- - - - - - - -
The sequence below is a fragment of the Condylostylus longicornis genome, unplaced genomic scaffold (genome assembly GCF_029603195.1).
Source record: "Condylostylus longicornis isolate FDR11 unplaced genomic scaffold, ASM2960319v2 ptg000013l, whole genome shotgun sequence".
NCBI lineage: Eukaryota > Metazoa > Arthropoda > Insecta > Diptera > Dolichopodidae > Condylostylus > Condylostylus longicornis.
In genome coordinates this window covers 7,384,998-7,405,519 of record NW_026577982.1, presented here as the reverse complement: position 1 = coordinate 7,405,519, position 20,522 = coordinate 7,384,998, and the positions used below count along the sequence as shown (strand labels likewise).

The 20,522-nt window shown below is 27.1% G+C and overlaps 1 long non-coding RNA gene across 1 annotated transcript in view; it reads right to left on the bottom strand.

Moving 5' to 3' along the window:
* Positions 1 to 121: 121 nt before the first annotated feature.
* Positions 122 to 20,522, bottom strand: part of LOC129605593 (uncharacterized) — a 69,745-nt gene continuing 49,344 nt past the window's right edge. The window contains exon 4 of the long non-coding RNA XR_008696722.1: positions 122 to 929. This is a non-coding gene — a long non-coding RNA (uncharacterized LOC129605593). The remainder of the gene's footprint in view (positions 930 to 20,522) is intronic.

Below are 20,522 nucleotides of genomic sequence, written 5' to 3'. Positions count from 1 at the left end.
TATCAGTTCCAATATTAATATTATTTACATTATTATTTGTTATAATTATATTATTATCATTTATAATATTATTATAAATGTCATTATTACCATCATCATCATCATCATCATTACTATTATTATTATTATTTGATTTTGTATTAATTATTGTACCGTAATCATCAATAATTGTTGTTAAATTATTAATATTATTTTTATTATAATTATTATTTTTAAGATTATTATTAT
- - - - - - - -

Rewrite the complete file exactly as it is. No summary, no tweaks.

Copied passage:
The sequence below is a fragment of the Condylostylus longicornis genome, unplaced genomic scaffold (genome assembly GCF_029603195.1).
Source record: "Condylostylus longicornis isolate FDR11 unplaced genomic scaffold, ASM2960319v2 ptg000013l, whole genome shotgun sequence".
NCBI lineage: Eukaryota > Metazoa > Arthropoda > Insecta > Diptera > Dolichopodidae > Condylostylus > Condylostylus longicornis.
In genome coordinates this window covers 7,384,998-7,405,519 of record NW_026577982.1, presented here as the reverse complement: position 1 = coordinate 7,405,519, position 20,522 = coordinate 7,384,998, and the positions used below count along the sequence as shown (strand labels likewise).

The 20,522-nt window shown below is 27.1% G+C and overlaps 1 long non-coding RNA gene across 1 annotated transcript in view; it reads right to left on the bottom strand.

Moving 5' to 3' along the window:
* Positions 1 to 121: 121 nt before the first annotated feature.
* Positions 122 to 20,522, bottom strand: part of LOC129605593 (uncharacterized) — a 69,745-nt gene continuing 49,344 nt past the window's right edge. The window contains exon 4 of the long non-coding RNA XR_008696722.1: positions 122 to 929. This is a non-coding gene — a long non-coding RNA (uncharacterized LOC129605593). The remainder of the gene's footprint in view (positions 930 to 20,522) is intronic.

Below are 20,522 nucleotides of genomic sequence, written 5' to 3'. Positions count from 1 at the left end.
TATCAGTTCCAATATTAATATTATTTACATTATTATTTGTTATAATTATATTATTATCATTTATAATATTATTATAAATGTCATTATTACCATCATCATCATCATCATCATTACTATTATTATTATTATTTGATTTTGTATTAATTATTGTACCGTAATCATCAATAATTGTTGTTAAATTATTAATATTATTTTTATTATAATTATTATTTTTAAGATTATTATTAT